Head - EMEA Investment Strategy
May 22, 2018
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The coalition is likely to be fragile and less likely to implement extreme measures
A significant political risk has developed in Italy. Following inconclusive Italian elections in March, leaders of the Five Star Movement and the League are close to finalising a coalition Government and getting it approved by the Italian president Sergio Mattarella.
This is not a market-friendly development for Italy, coming at a time when the economy and bank sector are progressing through their fragile recoveries. The potential wider EU implications are a headwind for the European equity bull market. Five Star won the election with 32% of the vote, while the League with its partners collected the most seats in parliament.
While both parties are considered to be anti-establishment, their campaign promises and immediate priorities differ. The left-leaning Eurosceptic Five Star was founded in 2009. They are considered to be populist and anti-establishment. The five stars represent their key issues: public water, sustainable transport, sustainable development, right to internet access, and environmentalism.
They won the backing of a large part of southern Italy with promises of a minimum wage. The more experienced far-right League was founded in 1991 as a federation of several regional parties of Northern and Central Italy. They are more focused on the changes they wish to bring to Italy and their support base remains in Northern Italy.
Given their differences there is still some uncertainty regarding the coalition’s likely joint priorities. There could be potential economic implications for broader Europe given that Italy is Europe’s third largest economy. It comes during a challenging period for Europe, after a growth slowdown in the first quarter and ahead of further ECB tapering expected later this year.
At least as important, this also demonstrates that for broader Europe there remains anti-European and anti-establishment sentiment even after the populists failed to win recent elections in France, Germany and Holland
One further implication will be more strained relations with the EU, and this a material development as Italy is one of the six founders of the European Economic Community in 1957 (precursor to the EU). The new coalition is expected to push back against the EU on immigration and Russian sanctions.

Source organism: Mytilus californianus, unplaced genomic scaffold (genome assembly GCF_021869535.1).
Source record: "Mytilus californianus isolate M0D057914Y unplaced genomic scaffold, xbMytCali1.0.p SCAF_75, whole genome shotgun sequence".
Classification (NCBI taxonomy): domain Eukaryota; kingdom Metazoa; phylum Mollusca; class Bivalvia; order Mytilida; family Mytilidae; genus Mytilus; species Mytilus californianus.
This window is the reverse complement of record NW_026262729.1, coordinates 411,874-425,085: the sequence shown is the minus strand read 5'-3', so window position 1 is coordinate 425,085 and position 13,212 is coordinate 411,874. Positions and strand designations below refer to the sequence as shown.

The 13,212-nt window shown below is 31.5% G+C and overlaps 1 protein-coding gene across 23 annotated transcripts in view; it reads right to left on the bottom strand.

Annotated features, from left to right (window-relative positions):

There could be more resistance to French President Macron’s structural reform agenda for Europe. The Italian coalition’s draft program also includes reviewing various European treaties, including a review of Italy’s contribution to the EU budget. The EU-27’s cohesion in their discussions regarding the UK’s exit from EU could be challenged as those discussions enter the crucial final stage.
The worst cases of debt monetization and a euro referendum are not likely, as the two parties need to stabilize their fragile coalition and support bases with greater priority. The leaked coalition demand for a €250 billion ECB debt write-off would be illegal under EU law and would put the ECB in breach of German constitutional law.
Regarding the currency, both parties have toned down their anti-euro rhetoric, and a referendum is not expected. A further comfort is that the situation is better than Greece in 2015, because Italy is not currently negotiating a bailout with Brussels, the ECB is still buying its bonds as part of their asset purchase program, and Italy should be able to maintain market access during this crucial period if they continue running a budget surplus.
The most immediate pressure point with the EU is the coalition’s likely push back against the EU’s fiscal rules.
With regards to possible fiscal policies, the League have campaigned for a flat income tax, while the Five Star Movement campaigned for a universal basic income. Both want to undo the 2011 pension reform. So their combined plans would cut taxes and raise government spending, threatening an escalating fiscal deficit (from around 2% of GDP), and thereby worsen Italy’s debt in relation to GDP which is already amongst the highest in Europe at 132%.
Achieving the necessary growth through a higher deficit strategy poses risks for Italy, not least because the bank sector recovery is still fragile and likely needing further government support. Regarding the coalition’s aim to bolster infrastructure, there is no financing plan in place. Regarding one of Italy’s greatest needs, to raise productivity rates, the coalition does not have a plan.
The Italian and other European equity and bond markets have reacted calmly, probably on the expectation that the worst-case policies are unlikely. Nevertheless, Italian equities still up 5.7% year-to-date and 10-year sovereign bond pickup to only 2.4% and pickup to German bunds of only 187 basis points do not discount the expected fiscal deterioration and higher risk premium.
Italy looks vulnerable in the next bout of global risk aversion. Broader Europe’s bull market has an additional headwind with renewed political risk. Nevertheless, a solid mid cycle economic recovery in the broader Eurozone persists despite some excessively high forecasts of late. Eurozone share valuations look very compelling relative to regional bond yields.